To reach space, a carrier aircraft, the White Knight, lifts SpaceShipOne from the runway. An hour later, after climbing to approximately 50,000 feet altitude just east of Mojave, the White Knight releases the spaceship into a glide. The spaceship pilot then fires his rocket motor for about 80 seconds, reaching Mach 3 in a vertical climb. During the pull-up and climb, the pilot encounters G-forces three to four times the gravity of the earth.

SpaceShipOne then coasts up to its goal height of 100 km (62 miles) before falling back to earth. The pilot experiences a weightless environment for more than three minutes and, like orbital space travelers, sees the black sky and the thin blue atmospheric line on the horizon. The pilot (actually a new astronaut!) then configures the craft's wing and tail into a high-drag configuration. This provides a "care-free" atmospheric entry by slowing the spaceship in the upper atmosphere and automatically aligning it along the flight path. Upon re-entry, the pilot reconfigures the ship back to a normal glider, and then spends 15 to 20 minutes gliding back to earth, touching down like an airplane on the same runway from which he took off. The June flight will be flown solo, but SpaceShipOne is equipped with three seats and is designed for missions that include pilot and two passengers.

Unlike any previous manned space mission, the June flight will allow the public to view, up close, the takeoff and landing as well as the overhead rocket boost to space. This will be an historic and unique spectator opportunity. Information for the general public on attending the event is available at www.scaled.com.

Based on the success of the June space flight attempt, SpaceShipOne will later compete for the Ansari X Prize, an international competition to create a reusable aircraft that can launch three passengers into sub-orbital space, return them safely home, then repeat the launch within two weeks with the same vehicle.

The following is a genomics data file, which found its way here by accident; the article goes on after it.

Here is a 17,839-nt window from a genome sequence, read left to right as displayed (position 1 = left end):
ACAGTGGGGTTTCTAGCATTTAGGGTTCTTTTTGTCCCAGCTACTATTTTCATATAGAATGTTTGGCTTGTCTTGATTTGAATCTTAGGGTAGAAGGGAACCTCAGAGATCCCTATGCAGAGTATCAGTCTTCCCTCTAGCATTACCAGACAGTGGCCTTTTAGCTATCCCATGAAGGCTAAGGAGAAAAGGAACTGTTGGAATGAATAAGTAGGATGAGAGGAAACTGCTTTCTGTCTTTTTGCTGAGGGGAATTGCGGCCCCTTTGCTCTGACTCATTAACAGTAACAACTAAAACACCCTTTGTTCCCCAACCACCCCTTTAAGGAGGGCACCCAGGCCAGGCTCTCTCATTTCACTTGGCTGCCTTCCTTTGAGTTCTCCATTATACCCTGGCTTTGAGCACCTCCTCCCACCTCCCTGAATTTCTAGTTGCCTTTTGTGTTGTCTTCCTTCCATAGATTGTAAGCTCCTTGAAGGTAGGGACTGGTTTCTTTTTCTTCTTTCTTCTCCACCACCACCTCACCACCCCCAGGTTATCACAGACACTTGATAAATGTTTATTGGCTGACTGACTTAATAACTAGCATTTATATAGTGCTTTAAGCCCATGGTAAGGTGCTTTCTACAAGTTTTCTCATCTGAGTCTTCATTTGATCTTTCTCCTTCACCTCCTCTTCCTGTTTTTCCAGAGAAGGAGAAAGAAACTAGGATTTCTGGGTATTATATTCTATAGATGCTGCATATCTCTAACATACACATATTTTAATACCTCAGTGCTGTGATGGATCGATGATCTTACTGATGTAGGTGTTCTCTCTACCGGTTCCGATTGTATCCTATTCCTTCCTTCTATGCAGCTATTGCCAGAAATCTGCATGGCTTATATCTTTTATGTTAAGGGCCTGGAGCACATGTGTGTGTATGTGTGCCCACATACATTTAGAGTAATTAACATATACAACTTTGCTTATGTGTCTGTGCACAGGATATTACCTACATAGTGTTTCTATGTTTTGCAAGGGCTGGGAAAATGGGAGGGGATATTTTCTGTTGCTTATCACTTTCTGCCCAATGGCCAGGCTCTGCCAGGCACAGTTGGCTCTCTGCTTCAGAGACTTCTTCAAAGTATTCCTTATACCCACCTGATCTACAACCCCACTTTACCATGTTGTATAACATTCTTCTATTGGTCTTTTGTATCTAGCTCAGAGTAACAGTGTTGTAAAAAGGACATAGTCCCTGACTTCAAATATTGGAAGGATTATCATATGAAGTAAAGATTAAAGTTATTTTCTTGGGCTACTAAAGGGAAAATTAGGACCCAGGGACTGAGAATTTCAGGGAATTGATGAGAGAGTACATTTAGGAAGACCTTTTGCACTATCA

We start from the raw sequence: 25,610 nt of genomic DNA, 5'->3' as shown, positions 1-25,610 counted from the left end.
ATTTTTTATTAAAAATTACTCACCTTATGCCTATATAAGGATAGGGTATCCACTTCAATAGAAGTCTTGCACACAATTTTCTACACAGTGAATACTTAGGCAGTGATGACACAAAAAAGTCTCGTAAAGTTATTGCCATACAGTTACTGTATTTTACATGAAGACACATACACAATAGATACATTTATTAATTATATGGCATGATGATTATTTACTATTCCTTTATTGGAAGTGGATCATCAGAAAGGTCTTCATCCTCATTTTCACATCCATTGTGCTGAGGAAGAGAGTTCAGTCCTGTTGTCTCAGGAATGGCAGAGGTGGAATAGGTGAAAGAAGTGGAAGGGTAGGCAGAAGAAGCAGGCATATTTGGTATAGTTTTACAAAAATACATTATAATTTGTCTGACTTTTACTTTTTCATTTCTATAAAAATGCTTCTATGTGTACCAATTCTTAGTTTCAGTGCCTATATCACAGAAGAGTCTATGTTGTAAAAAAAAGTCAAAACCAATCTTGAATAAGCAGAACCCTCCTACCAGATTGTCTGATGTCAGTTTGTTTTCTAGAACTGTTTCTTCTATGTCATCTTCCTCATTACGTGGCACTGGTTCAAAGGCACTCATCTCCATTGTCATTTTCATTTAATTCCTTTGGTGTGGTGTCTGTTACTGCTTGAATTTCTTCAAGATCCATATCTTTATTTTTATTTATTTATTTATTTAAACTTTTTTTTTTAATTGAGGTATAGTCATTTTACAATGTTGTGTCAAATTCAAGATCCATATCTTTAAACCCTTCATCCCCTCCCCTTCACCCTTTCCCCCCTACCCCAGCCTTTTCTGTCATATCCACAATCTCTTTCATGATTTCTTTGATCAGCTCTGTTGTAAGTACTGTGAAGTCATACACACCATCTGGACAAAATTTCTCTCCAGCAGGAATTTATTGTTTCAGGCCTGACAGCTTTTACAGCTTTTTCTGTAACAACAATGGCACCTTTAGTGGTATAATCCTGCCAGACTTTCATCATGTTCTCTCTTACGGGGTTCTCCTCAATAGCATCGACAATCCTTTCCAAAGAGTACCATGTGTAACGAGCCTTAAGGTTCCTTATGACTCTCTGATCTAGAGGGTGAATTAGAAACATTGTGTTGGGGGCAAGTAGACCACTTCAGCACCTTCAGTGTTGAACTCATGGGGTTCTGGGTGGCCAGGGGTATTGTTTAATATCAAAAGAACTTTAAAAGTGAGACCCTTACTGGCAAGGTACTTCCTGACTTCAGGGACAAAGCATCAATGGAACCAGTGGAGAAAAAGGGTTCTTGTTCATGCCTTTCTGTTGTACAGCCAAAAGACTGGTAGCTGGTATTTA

The Discovery Channel and Vulcan Productions are producing RUTAN'S RACE FOR SPACE (wt), a world premiere television special that documents the entire process of the historic effort to create the first privately-funded spacecraft. From design to flight testing to the moments of the actual launch and return, the special takes viewers behind-the-scenes for the complete, inside story of this historic aerospace milestone. RUTAN'S RACE FOR SPACE will be broadcast later this year.

--

Frequently Asked Questions Regarding The Launch Of SpaceShipOne

Q: What date and time will the launch take place?
A: The launch is planned for June 21, 2004. We plan for very early in the morning. Currently we are planning to taxi out for takeoff at 6:30 a.m.

Q: Why so early?
A: Mojave is a windy place. It is less likely to be windy very early in the morning. That makes for better flying and launch conditions, and the low sun angle allows better spectator viewing of the high-altitude boost to space.

Q: Is there any chance that the flight would launch later in the day or be delayed a day or more?
A: Yes. As with any flight test activity, weather is a very important factor. High winds or very cloudy conditions could change our flight plans. In addition, flights can be delayed for technical reasons.

Q: What can we expect to see?
A: White Knight with SpaceShipOne slung underneath will taxi by right in front of the public viewing area. A few minutes later, you will see it take off. For a few minutes early in the flight, you can see them circling overhead as they climb. It takes the pair of mated vehicles roughly one hour to reach 47,000 feet a few miles to the northeast. That is where White Knight releases SpaceShipOne. They are generally easy to follow visually since the White Knight and its chase planes usually make contrails. SpaceShipOne glides for a few seconds, then the pilot lights the rocket and you'll be able to see flames and a rocket exhaust trail for about 80 seconds. There will be a public address system in the viewing areas which will carry the radio transmissions between Mission Control, the White Knight pilot and the SpaceShipOne pilot, so you'll know what is happening.